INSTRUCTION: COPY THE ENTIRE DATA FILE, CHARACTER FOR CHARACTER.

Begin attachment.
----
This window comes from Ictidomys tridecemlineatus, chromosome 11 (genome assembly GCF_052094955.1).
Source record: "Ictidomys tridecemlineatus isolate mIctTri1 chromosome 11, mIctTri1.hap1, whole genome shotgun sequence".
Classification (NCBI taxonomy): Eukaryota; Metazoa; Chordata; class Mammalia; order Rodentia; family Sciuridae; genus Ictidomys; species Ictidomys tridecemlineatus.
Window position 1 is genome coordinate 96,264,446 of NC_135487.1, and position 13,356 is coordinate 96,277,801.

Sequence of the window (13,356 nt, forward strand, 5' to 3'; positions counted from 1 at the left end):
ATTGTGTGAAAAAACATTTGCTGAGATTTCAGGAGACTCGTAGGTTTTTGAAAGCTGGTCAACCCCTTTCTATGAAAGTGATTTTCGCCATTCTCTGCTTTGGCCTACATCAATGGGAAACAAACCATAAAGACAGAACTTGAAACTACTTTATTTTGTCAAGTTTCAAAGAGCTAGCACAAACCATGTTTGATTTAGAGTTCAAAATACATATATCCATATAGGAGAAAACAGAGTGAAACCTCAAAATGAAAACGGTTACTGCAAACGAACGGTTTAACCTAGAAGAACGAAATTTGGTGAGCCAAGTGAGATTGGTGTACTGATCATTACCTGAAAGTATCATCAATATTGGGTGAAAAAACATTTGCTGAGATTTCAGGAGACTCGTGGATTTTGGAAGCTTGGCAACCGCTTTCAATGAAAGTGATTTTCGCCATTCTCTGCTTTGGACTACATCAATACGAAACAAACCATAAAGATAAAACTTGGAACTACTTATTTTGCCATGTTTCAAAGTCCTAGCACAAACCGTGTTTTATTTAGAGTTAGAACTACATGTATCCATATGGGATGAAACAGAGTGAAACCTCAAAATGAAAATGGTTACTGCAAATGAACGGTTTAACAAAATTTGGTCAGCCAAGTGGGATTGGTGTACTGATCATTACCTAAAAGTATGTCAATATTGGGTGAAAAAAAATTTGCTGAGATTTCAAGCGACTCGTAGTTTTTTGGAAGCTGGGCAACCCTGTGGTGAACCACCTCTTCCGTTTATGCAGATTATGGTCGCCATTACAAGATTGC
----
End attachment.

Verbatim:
This window comes from Ictidomys tridecemlineatus, chromosome 11 (genome assembly GCF_052094955.1).
Source record: "Ictidomys tridecemlineatus isolate mIctTri1 chromosome 11, mIctTri1.hap1, whole genome shotgun sequence".
Classification (NCBI taxonomy): Eukaryota; Metazoa; Chordata; class Mammalia; order Rodentia; family Sciuridae; genus Ictidomys; species Ictidomys tridecemlineatus.
Window position 1 is genome coordinate 96,264,446 of NC_135487.1, and position 13,356 is coordinate 96,277,801.

Sequence of the window (13,356 nt, forward strand, 5' to 3'; positions counted from 1 at the left end):
ATTGTGTGAAAAAACATTTGCTGAGATTTCAGGAGACTCGTAGGTTTTTGAAAGCTGGTCAACCCCTTTCTATGAAAGTGATTTTCGCCATTCTCTGCTTTGGCCTACATCAATGGGAAACAAACCATAAAGACAGAACTTGAAACTACTTTATTTTGTCAAGTTTCAAAGAGCTAGCACAAACCATGTTTGATTTAGAGTTCAAAATACATATATCCATATAGGAGAAAACAGAGTGAAACCTCAAAATGAAAACGGTTACTGCAAACGAACGGTTTAACCTAGAAGAACGAAATTTGGTGAGCCAAGTGAGATTGGTGTACTGATCATTACCTGAAAGTATCATCAATATTGGGTGAAAAAACATTTGCTGAGATTTCAGGAGACTCGTGGATTTTGGAAGCTTGGCAACCGCTTTCAATGAAAGTGATTTTCGCCATTCTCTGCTTTGGACTACATCAATACGAAACAAACCATAAAGATAAAACTTGGAACTACTTATTTTGCCATGTTTCAAAGTCCTAGCACAAACCGTGTTTTATTTAGAGTTAGAACTACATGTATCCATATGGGATGAAACAGAGTGAAACCTCAAAATGAAAATGGTTACTGCAAATGAACGGTTTAACAAAATTTGGTCAGCCAAGTGGGATTGGTGTACTGATCATTACCTAAAAGTATGTCAATATTGGGTGAAAAAAAATTTGCTGAGATTTCAAGCGACTCGTAGTTTTTTGGAAGCTGGGCAACCCTGTGGTGAACCACCTCTTCCGTTTATGCAGATTATGGTCGCCATTACAAGATTGC